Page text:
Two weeks ago a young Italian mother gave up her life for her unborn child in a stunning act of saintliness, says Paul Williams

Chiara Petrillo was a 28-year-old Italian mother who apparently refused life-saving cancer treatment that would have damaged or destroyed her baby. Her baby, Francesco, was born perfectly well. Chiara died.

Chiara’s funeral took place a few days ago in Rome. But Francesco was not her first baby. Her first, Maria, was found in the womb to be terribly disabled. Chiara and her husband Enrico refused repeated advice to abort Maria. The baby lived for 30 minutes, and was baptised, loved and mourned. Chiara and Enrico’s next baby, David, was found in the womb to have no legs. Further complications followed and once more he died soon after birth, cherished, loved and celebrated to the end. Then Chiara became pregnant with Francesco. Chiara was found in the fifth month to have cancer, but she would not accept any treatment that would harm her baby. Sometimes love is like that.

But in terms of Catholic moral theory Chiara was not obliged to refuse life-saving treatment.

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If treatment is given with the intention of saving the life of a mother, where the completely unintended result may nevertheless be to kill her unborn baby, it is morally acceptable. This is utterly different from killing the baby in order to save the mother. In the latter case one actually intends to kill the baby in order that the mother should live. Catholic moral theory, based on Natural Law, holds that it is never, absolutely never, morally acceptable to kill an innocent person in order to help another. This is no matter who that other may be. That is non-negotiable. So if Chiara had undergone life-saving treatment and Francesco had unintentionally died in the womb, Chiara would not have been morally culpable. Of course, she would never have actually intended to kill her baby, even to save her own life. She would not have preferred that her baby die rather than she did herself, and accepted it as right under the circumstances, “the lesser of two evils”. But Chiara could have received treatment without at all intending to harm her baby. She could have done this without blame even if she knew that there was a good chance her baby would – barring a miracle – be killed as a result of the intervention.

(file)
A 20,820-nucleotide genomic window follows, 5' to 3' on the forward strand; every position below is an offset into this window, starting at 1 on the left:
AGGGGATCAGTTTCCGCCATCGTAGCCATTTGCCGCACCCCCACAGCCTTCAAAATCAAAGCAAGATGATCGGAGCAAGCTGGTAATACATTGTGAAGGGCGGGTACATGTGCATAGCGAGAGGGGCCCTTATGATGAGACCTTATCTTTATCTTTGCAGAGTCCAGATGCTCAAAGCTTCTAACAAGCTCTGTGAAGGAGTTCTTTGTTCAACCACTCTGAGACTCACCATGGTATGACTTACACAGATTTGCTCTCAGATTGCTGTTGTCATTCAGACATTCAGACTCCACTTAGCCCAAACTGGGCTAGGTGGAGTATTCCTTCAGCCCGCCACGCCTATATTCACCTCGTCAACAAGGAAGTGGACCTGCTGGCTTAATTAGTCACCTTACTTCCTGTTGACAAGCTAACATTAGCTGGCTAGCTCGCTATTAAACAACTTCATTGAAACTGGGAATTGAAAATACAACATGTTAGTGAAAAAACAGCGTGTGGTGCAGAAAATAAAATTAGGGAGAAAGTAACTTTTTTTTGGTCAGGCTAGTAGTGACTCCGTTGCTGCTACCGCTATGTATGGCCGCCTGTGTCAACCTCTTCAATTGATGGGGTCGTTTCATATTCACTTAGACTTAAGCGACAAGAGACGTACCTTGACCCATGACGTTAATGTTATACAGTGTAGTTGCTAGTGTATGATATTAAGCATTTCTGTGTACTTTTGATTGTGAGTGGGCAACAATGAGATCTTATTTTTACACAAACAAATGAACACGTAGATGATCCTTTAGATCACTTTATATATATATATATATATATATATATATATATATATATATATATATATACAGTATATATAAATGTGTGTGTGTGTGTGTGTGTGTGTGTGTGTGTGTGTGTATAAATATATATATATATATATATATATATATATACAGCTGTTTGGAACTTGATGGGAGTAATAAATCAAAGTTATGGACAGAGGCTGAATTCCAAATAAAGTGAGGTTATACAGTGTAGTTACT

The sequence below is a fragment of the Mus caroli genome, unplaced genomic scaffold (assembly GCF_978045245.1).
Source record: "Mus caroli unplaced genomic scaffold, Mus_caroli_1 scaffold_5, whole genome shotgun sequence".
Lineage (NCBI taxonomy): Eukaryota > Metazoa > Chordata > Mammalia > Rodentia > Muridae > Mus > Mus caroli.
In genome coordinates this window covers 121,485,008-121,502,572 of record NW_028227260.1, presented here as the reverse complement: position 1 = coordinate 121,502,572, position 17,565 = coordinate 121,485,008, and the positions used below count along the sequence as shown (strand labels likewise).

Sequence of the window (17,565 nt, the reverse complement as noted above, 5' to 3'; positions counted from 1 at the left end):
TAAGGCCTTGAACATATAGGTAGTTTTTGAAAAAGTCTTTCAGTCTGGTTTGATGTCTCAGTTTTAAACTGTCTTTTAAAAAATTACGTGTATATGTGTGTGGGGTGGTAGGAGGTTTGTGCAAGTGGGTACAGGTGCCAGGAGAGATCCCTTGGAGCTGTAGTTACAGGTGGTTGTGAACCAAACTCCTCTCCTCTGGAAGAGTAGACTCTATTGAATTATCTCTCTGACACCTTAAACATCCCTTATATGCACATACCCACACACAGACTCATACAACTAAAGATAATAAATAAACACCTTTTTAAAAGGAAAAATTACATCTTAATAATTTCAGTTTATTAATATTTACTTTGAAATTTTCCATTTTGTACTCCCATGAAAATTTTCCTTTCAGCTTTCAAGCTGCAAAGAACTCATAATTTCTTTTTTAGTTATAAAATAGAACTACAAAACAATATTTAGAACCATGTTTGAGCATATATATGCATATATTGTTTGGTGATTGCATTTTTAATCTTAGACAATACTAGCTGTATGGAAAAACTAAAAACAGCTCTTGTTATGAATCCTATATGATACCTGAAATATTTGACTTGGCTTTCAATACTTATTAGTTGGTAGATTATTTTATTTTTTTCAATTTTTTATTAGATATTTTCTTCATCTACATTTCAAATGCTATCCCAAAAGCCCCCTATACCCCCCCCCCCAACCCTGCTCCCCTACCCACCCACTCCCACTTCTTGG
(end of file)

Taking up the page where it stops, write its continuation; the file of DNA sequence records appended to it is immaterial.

So much for Catholic moral theory. And it seems to me in all of this it is correct and perfectly defensible. Yet it has to be admitted that other non-Catholic philosophers have found something distinctly iffy about this reasoning. And if it is felt to be iffy then perhaps the iffy-ness lies not in its logic but in its psychology. If a mother knows she is pregnant, and if she is so full of love that she loves her unborn baby to the maximum, then psychologically even though in receiving life-saving treatment she might not intend the baby’s death still, knowing that the baby may be harmed or may die as a result of that treatment, her love may not let her do it.

I stress that my point here is psychological, not philosophical. A mother may find she has so much love for her baby that although she would not be morally culpable if she underwent life-saving treatment which entailed the unintended death of her baby, nevertheless she would rather die herself than do so. That, we might say, is heroic love. It is love that goes the extra mile, love that most of us may not be up to. But some clearly are. And that makes Chiara heroic, showing forth the heroic virtue and example that we hope to find in saints.